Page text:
Setting up a Pi0w for headless (no monitor connected to the Pi0) access via SSH over WiFi, configuring to run the PiTrex software correctly using the script, and installing the PiTrex development environment. See the software guide for details and alternative set-up options.

From a PC running Linux. The SD card/adapter is connected and identified as /dev/sdc (can check with "fdisk -l"). Installation and access is also possible from Windows/Mac, but may require extra software to be installed on the PC first.

Download Raspberry Pi OS from the official download page outlink.

$ unzip -p | dd of=/dev/sdc bs=1024 conv=fsync

If your system mounts to "/mnt" or somewhere other than "/media", change commands to suit.

$ mount /media/sdc1
$ cd /media/sdc1

Create wpa_supplicant.conf file according to the official guide outlink.

$ touch ssh
$ cd
$ umount /media/sdc1

Remove SD card, insert in Pi0w, apply power to Pi0w (can be from the Vectrex if already connected).

$ ssh pi@raspberrypi

Or find IP address that has been assigned to the Pi by your wireless router and:

$ ssh pi@<Pi IP address>

Default password: raspberry

$ passwd

Set new password.

$ wget
$ chmod u+x

Note that this will disable HDMI and Composite video output. If you still want these to work, then run with the "-configonly" parameter and always start games using the PLAY script (eg. "sudo ./DRAWSHIPS" instead of "sudo ./drawships").

$ sudo ./ -y
$ sudo reboot

$ ssh pi@raspberrypi


$ ssh pi@<Pi IP address>

$ sudo apt-get update

This installs dependencies for building everything. You can get away with just "sudo apt-get install git" if you don't want to build VMMenu (libsdl2) or the SVGAlib-Vectrex games (alsa-oss).

$ sudo apt-get install git libsdl2-2.0-0 libsdl2-dev libsdl2-mixer-2.0-0 libsdl2-mixer-dev alsa-oss
$ git clone
$ cd pitrex

You can install ROMs for the emulators following instructions in README-ROMS.txt, after which you can build everything with:

$ make -f Makefile.raspbian

Or build only one program (even if you haven't got ROMs, so long as that program doesn't need any) with (for the hello_world example programs):

$ cd hello_world
$ make -f Makefile.raspbian

See the binaries that have been created (lowercase filenames without file extension, coloured green):

$ ls

Run binaries with, eg.

$ sudo ./drawships

Most programs can be exited by pressing Ctrl-C, or all four Vectrex controller buttons at once, or pressing the Vectrex's reset button.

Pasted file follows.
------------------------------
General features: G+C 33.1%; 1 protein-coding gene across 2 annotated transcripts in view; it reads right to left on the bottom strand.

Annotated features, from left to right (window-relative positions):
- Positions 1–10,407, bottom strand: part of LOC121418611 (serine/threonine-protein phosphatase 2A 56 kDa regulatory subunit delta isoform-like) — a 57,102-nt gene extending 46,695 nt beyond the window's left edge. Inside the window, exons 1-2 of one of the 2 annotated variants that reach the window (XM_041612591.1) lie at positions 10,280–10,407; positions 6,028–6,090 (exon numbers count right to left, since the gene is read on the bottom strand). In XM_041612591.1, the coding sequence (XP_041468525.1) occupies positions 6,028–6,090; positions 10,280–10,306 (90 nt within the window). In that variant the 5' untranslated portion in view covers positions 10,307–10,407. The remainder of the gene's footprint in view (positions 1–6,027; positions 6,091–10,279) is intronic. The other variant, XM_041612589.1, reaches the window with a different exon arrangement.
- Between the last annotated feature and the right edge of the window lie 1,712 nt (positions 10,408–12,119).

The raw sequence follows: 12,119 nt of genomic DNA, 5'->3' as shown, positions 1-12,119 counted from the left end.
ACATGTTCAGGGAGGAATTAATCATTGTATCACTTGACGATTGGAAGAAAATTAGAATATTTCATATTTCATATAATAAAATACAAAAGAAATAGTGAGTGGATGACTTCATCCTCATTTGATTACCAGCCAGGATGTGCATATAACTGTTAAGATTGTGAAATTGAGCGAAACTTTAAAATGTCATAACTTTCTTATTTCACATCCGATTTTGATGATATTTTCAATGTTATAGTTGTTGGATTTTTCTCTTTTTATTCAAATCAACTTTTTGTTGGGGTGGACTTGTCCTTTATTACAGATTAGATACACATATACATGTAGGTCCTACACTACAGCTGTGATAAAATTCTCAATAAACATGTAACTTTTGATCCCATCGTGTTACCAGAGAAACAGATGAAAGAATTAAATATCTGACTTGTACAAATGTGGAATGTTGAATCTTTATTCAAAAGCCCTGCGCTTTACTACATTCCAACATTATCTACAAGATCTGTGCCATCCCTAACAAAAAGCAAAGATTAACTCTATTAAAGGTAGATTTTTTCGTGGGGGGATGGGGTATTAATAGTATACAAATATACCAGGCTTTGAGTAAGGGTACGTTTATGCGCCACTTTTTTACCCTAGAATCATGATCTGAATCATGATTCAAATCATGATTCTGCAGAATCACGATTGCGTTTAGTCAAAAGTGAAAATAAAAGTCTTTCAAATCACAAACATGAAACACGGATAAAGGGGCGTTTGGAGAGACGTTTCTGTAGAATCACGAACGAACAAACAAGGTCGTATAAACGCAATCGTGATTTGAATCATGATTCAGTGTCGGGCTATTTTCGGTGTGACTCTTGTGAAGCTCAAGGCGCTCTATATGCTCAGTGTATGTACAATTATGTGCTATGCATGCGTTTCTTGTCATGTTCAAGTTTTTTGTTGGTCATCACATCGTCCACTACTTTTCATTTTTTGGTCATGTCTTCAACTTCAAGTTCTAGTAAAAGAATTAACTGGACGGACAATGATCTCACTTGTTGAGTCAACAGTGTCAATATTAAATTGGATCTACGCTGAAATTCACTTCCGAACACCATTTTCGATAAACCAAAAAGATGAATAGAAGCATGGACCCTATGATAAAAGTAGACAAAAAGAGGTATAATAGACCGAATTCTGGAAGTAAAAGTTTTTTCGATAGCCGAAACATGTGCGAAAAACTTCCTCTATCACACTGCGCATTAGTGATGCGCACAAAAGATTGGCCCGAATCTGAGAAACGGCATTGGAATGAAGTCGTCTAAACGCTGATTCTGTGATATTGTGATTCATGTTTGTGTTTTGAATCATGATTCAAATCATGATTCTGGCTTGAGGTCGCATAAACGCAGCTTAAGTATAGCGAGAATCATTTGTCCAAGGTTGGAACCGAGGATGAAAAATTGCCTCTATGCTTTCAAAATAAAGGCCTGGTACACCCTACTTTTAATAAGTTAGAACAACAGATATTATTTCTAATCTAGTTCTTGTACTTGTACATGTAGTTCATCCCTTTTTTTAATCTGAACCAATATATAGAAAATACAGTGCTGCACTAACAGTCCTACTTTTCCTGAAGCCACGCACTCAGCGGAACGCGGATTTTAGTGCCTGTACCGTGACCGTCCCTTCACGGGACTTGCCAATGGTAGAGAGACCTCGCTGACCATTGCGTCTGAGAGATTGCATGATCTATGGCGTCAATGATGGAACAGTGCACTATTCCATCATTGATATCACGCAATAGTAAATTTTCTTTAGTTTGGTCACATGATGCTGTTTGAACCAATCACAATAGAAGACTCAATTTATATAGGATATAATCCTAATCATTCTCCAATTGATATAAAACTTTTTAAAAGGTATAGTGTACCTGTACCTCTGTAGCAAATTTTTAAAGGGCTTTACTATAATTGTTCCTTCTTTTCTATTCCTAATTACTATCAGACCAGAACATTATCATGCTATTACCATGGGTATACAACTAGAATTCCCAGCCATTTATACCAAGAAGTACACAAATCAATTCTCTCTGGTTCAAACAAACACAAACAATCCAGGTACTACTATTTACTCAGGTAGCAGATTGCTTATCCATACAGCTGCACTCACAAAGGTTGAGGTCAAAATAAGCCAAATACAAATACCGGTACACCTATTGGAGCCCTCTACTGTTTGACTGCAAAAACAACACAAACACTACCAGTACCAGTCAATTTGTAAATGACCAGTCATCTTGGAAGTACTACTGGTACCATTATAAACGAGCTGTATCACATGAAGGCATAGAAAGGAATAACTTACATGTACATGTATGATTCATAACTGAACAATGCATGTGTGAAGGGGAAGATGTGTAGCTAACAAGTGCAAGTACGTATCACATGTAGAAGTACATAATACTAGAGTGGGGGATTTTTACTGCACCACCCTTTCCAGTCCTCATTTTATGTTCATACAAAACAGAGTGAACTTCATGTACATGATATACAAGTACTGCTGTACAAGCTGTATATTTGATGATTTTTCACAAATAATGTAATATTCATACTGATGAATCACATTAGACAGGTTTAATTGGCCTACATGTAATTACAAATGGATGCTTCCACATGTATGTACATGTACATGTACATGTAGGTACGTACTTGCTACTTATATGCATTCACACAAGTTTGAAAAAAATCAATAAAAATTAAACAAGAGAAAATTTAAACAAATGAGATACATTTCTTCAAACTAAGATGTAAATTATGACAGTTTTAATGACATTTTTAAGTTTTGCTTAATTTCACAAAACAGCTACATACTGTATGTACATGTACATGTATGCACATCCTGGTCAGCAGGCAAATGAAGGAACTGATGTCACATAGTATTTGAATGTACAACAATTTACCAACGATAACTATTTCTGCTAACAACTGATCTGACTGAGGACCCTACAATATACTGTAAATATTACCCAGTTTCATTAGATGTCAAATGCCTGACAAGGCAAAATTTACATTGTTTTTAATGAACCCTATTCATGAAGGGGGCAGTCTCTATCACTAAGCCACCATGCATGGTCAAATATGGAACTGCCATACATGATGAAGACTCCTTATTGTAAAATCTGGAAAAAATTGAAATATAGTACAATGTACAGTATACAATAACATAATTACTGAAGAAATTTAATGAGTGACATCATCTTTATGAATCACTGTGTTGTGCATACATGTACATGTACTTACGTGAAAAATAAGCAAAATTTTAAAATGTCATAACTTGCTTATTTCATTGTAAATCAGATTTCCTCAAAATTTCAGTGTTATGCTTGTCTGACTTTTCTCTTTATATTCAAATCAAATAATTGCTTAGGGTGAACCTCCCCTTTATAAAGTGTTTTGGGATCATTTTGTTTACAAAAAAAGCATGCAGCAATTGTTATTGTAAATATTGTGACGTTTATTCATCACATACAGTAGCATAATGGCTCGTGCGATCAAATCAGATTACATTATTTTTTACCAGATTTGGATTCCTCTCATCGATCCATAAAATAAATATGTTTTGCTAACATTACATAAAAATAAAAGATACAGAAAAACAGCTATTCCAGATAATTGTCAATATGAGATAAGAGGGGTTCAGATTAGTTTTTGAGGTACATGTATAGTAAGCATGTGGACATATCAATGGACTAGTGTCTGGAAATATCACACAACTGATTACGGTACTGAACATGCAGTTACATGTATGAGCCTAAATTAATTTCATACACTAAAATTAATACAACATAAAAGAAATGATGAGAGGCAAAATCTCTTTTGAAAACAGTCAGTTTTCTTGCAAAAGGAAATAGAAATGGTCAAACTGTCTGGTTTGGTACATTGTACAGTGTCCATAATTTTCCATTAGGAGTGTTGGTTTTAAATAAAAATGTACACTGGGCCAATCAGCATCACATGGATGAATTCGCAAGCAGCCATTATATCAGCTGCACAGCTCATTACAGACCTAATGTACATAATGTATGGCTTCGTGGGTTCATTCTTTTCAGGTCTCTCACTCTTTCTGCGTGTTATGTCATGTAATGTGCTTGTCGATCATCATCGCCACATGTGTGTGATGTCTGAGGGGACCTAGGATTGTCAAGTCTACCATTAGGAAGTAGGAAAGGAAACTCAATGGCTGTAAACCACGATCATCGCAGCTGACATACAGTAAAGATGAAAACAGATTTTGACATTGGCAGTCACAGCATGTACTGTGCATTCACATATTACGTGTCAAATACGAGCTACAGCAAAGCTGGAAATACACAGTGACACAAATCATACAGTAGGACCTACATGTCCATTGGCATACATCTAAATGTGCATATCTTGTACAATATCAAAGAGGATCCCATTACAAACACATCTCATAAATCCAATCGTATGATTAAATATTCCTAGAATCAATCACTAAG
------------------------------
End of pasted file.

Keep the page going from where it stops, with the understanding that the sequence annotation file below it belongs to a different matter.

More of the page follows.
Enable sound

Bluetooth Speaker

Note that bluetooth sound output doesn't seem to be working right with the SVGAlib-Vectrex games Zblast and Hyperoid. In fact Zblast seems to stuff it up until the next reboot.

Install the BlueALSA outlink package:

$ sudo apt-get install bluealsa
$ sudo service bluealsa start

Turn on the Bluetooth speaker, then configure using bluetoothctl as follows:

$ sudo bluetoothctl
power on
# agent on
# scan on

Your bluetooth speaker should now be identified after a time with a MAC address and its device ID eg:

Device 93:39:04:05:91:A0 CP-OW-18-127

The MAC address (93:39:04:05:91:A0 in the above example) is used to identify the device in the following commands to pair and enable it:

# pair 93:39:04:05:91:A0
# trust 93:39:04:05:91:A0
# connect 93:39:04:05:91:A0

You should now see confirmation that the device has connected, and can exit the bluetoothctl prompt with the command:

# quit

Now create the file /etc/asound.conf containing the text (again replacing the MAC address with your own):

defaults.bluealsa.service "org.bluealsa"
defaults.bluealsa.device "93:39:04:05:91:A0"
defaults.bluealsa.profile "a2dp"
defaults.bluealsa.delay 10000

pcm.!default {
type plug
slave {
pcm "bluealsa"

For quick confirmation that it's working, you can download a small WAV audio file and play it using aplay:

$ wget
$ aplay 500Hz-1500HzSweep.wav

From now on your Pi0w should connect to that bluetooth speaker automatically. If not, try issueing the connect command in bluetoothctl again.

USB Audio Adapter

If you want to use a USB audio adapter for sampled sound output, connect it and then:

$ cat /proc/asound/cards

0 [Headphones     ]: bcm2835_headphonbcm2835 Headphones - bcm2835 Headphones
bcm2835 Headphones
1 [Device ]: USB-Audio - USB Audio Device
GeneralPlus USB Audio Device at usb-20980000.usb-1, full speed

Create file /etc/asound.conf containing text:

defaults.pcm.card 1
defaults.ctl.card 1

Use the number that matches your USB device listed in /proc/asound/cards (probably 1).

For quick confirmation that it's working, you can download a small WAV audio file and play it using aplay:

$ wget
$ aplay 500Hz-1500HzSweep.wav

Build for Bare-Metal

$ sudo apt-get install gcc-arm-none-eabi binutils-arm-none-eabi

$ cd ~/pitrex

This builds everything, again you can build specific things by running within their own directories.

$ make -f Makefile.baremetal

Bare-Metal binaries are files in the program directories ending in ".img". Copy them manually to /boot:

$ sudo cp hello_world/drawships.img /boot/

You need to edit /boot/config.txt to add a line saying "kernel <image file>". Pointing it to the menu program (pitrex.img) and using that to launch other programs is usually easiest.

In most programs, pressing all four Vectrex buttons at once, or the Vectrex reset button, will return to the PiTrex Bare-Metal menu (if present).